Wading through e-mail is one of the primary woes of office workers everywhere. Despite many theories on how workers should process their incoming messages, most people still seem to feel buried in the flood. This week at Defrag 2009, a technology conference in Denver focused on tools and technologies for handling online data, experts suggested that the best strategies for fixing e-mail might rely on information and strategies drawn from social Web technologies.
“E-mail is kind of this giant, endless task list, and you’re really the slave to a lot of stuff that comes to you,” said Lili Cheng, general manager of Microsoft’s future social experiences labs. She believes that incoming messages need to be organized and sorted in a more automated fashion.
Particularly within a corporation, Cheng noted, there’s a lot of data that could be used to process e-mail more intelligently. Corporations have access to instant messages, desktop searches, and e-mail messages, on top of external information from social networks such as LinkedIn or Twitter. That constellation of information could be mined to organize e-mail within an in-box around certain projects, or certain groups of contacts.
Just as importantly, she added, it could be used to deemphasize less important e-mail. Cheng said her group found that about 70 percent of the e-mail people receive is information they don’t actually need to read, though many like to have it on file. Her group built a prototype that created a different section of the in-box for this type of e-mail and extracted a daily summary of it that could be displayed to the user.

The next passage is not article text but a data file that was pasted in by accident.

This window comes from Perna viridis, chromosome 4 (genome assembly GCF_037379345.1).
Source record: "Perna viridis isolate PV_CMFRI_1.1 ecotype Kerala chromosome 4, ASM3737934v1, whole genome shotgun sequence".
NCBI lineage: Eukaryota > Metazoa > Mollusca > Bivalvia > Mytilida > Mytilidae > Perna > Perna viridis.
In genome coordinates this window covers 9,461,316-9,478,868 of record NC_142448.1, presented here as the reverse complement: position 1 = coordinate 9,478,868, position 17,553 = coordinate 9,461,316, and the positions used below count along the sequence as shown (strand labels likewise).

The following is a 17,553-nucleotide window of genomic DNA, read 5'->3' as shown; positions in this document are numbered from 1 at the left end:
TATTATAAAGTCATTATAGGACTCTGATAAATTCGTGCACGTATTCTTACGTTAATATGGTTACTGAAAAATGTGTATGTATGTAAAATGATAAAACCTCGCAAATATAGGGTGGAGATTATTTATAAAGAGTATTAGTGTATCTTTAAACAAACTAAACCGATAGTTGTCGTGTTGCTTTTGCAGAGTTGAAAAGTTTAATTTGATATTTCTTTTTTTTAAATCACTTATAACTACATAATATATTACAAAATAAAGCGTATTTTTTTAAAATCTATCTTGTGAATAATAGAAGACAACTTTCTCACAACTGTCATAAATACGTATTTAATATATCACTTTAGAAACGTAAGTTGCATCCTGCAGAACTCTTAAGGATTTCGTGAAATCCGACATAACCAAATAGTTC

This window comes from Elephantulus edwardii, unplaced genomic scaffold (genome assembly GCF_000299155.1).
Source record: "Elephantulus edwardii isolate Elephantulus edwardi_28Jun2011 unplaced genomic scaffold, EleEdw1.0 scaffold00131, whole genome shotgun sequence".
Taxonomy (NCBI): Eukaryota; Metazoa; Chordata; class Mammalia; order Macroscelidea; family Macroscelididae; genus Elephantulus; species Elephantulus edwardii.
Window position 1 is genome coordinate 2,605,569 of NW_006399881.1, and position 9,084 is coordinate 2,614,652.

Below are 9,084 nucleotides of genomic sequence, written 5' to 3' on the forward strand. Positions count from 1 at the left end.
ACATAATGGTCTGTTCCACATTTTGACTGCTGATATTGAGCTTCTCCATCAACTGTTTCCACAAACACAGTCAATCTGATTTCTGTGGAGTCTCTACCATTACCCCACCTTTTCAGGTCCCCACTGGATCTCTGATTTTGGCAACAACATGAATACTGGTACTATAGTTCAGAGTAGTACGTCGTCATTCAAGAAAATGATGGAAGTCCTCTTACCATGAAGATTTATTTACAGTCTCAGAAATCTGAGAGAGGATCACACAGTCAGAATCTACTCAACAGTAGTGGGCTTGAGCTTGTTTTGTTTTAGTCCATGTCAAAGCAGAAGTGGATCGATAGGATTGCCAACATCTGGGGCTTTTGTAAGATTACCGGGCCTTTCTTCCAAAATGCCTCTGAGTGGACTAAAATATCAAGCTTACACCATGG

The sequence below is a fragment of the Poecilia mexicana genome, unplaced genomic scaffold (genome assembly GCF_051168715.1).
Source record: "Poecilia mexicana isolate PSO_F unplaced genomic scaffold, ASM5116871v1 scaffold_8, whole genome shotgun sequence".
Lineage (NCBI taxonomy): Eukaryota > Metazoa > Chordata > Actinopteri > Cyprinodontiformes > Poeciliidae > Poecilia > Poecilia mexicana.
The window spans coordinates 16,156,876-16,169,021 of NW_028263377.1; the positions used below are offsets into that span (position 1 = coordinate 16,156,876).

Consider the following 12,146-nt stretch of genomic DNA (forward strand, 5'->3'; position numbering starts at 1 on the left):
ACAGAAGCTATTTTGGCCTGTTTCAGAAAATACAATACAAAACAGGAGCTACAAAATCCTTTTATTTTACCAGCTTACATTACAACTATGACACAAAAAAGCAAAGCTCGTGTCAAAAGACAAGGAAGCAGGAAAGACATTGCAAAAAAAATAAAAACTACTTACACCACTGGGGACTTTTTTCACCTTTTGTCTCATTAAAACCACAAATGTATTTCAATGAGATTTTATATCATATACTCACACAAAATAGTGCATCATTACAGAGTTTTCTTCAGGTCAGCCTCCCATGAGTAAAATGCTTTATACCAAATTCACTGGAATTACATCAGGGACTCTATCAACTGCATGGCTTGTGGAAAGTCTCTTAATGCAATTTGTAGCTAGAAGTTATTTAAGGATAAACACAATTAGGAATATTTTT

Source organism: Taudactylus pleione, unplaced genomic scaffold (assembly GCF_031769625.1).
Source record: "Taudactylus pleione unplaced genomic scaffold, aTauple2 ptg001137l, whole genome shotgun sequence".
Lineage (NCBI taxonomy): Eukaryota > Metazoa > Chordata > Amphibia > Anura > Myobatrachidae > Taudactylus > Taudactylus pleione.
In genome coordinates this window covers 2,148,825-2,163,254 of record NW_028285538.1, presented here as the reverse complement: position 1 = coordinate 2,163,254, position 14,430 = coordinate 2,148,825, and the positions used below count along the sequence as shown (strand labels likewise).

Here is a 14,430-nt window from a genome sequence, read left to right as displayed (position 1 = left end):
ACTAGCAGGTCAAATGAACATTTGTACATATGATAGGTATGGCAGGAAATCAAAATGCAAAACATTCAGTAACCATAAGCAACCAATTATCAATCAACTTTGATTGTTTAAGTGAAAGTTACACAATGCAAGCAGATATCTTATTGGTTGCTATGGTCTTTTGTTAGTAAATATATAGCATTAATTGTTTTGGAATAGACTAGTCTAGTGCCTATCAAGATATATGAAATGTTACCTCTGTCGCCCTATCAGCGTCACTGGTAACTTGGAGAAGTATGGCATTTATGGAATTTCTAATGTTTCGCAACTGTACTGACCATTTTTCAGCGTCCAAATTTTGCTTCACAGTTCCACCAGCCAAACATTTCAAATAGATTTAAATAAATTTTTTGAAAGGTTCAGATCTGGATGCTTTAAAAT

E-mail needs to be put in a lot more context, echoed Michael Cerda, founding CEO of cc:Betty, a system designed to help organize group discussions. “Let’s wake up the data,” he said. “Let’s bring it to life. If there’s a place, give it an address.”
Services do exist that attempt to treat e-mail more intelligently. Google’s e-mail service, Gmail, for example, extracts mentions of dates and times from e-mails and offers to move them to a calendar. Xobni, a plug-in for Microsoft Outlook, provides statistics and social data on the people with whom a user exchanges e-mails.
But even Xobni co-founder Matt Brezina believes that more can be done to put e-mail in context. “We’ve just done the basics,” he said. Adding location information to e-mail could be particularly powerful, he said. Clients could, for example, extract information posted on social networks and use that to display where a contact is currently located. This could help facilitate common tasks such as scheduling meetings with people from different companies.